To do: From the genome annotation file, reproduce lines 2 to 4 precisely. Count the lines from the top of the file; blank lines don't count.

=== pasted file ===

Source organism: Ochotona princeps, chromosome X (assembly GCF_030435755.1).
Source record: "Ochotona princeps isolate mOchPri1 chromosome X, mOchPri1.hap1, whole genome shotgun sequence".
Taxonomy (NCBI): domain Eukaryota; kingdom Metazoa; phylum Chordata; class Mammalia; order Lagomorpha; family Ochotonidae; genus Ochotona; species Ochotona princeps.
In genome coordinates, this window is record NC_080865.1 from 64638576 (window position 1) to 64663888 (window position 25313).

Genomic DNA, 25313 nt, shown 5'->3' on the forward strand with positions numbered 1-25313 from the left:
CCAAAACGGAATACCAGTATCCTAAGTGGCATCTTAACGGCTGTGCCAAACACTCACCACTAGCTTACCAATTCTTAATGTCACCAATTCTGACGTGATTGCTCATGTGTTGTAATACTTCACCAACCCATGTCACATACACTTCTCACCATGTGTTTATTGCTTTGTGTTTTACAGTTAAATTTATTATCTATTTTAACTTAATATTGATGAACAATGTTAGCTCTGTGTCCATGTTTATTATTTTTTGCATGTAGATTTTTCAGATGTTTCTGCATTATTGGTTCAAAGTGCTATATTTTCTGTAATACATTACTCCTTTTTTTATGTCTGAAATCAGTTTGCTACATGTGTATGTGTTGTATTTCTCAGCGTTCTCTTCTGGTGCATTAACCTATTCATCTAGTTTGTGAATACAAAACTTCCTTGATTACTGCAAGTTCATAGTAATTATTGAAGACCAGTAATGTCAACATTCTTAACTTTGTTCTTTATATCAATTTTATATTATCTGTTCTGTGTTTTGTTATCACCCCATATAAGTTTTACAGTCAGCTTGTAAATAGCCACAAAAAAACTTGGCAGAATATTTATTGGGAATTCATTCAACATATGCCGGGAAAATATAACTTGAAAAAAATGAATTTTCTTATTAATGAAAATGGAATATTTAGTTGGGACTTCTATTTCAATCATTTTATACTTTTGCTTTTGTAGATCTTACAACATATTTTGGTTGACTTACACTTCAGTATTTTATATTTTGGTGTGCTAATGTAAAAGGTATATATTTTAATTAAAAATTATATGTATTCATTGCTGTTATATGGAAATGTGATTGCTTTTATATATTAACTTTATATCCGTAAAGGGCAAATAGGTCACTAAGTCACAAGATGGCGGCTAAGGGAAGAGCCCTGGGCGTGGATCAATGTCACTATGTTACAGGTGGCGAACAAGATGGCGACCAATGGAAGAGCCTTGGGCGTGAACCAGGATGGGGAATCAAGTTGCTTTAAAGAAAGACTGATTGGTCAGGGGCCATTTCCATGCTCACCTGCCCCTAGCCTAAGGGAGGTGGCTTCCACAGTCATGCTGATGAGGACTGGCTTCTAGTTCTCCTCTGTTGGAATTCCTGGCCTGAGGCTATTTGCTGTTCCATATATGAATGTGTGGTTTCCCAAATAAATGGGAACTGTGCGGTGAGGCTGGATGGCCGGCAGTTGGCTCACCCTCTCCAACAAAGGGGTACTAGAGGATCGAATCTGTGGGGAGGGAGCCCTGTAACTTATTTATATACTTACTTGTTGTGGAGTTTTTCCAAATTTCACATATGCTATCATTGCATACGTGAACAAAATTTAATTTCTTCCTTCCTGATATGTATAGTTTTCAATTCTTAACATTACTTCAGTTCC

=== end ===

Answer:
Source record: "Ochotona princeps isolate mOchPri1 chromosome X, mOchPri1.hap1, whole genome shotgun sequence".
Taxonomy (NCBI): domain Eukaryota; kingdom Metazoa; phylum Chordata; class Mammalia; order Lagomorpha; family Ochotonidae; genus Ochotona; species Ochotona princeps.
In genome coordinates, this window is record NC_080865.1 from 64638576 (window position 1) to 64663888 (window position 25313).